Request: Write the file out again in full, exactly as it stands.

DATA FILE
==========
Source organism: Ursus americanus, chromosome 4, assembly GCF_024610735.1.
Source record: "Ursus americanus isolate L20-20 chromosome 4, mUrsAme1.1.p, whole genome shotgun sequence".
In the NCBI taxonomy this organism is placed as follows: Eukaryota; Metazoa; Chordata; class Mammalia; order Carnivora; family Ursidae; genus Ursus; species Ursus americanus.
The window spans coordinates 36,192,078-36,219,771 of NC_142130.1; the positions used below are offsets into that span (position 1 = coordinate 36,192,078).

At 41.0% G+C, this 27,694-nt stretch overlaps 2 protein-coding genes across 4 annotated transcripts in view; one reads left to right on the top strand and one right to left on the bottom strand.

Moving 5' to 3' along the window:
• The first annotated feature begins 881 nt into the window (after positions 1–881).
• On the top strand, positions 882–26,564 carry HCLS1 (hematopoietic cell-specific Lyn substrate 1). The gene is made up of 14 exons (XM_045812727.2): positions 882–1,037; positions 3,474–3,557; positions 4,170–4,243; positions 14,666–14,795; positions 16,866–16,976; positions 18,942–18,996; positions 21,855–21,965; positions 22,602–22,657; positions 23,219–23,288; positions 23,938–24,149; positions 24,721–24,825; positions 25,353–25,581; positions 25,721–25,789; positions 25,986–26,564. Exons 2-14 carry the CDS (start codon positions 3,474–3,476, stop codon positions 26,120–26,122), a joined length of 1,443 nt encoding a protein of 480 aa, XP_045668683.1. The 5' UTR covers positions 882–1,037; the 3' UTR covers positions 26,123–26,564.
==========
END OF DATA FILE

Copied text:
Source organism: Ursus americanus, chromosome 4, assembly GCF_024610735.1.
Source record: "Ursus americanus isolate L20-20 chromosome 4, mUrsAme1.1.p, whole genome shotgun sequence".
In the NCBI taxonomy this organism is placed as follows: Eukaryota; Metazoa; Chordata; class Mammalia; order Carnivora; family Ursidae; genus Ursus; species Ursus americanus.
The window spans coordinates 36,192,078-36,219,771 of NC_142130.1; the positions used below are offsets into that span (position 1 = coordinate 36,192,078).

At 41.0% G+C, this 27,694-nt stretch overlaps 2 protein-coding genes across 4 annotated transcripts in view; one reads left to right on the top strand and one right to left on the bottom strand.

Moving 5' to 3' along the window:
• The first annotated feature begins 881 nt into the window (after positions 1–881).
• On the top strand, positions 882–26,564 carry HCLS1 (hematopoietic cell-specific Lyn substrate 1). The gene is made up of 14 exons (XM_045812727.2): positions 882–1,037; positions 3,474–3,557; positions 4,170–4,243; positions 14,666–14,795; positions 16,866–16,976; positions 18,942–18,996; positions 21,855–21,965; positions 22,602–22,657; positions 23,219–23,288; positions 23,938–24,149; positions 24,721–24,825; positions 25,353–25,581; positions 25,721–25,789; positions 25,986–26,564. Exons 2-14 carry the CDS (start codon positions 3,474–3,476, stop codon positions 26,120–26,122), a joined length of 1,443 nt encoding a protein of 480 aa, XP_045668683.1. The 5' UTR covers positions 882–1,037; the 3' UTR covers positions 26,123–26,564.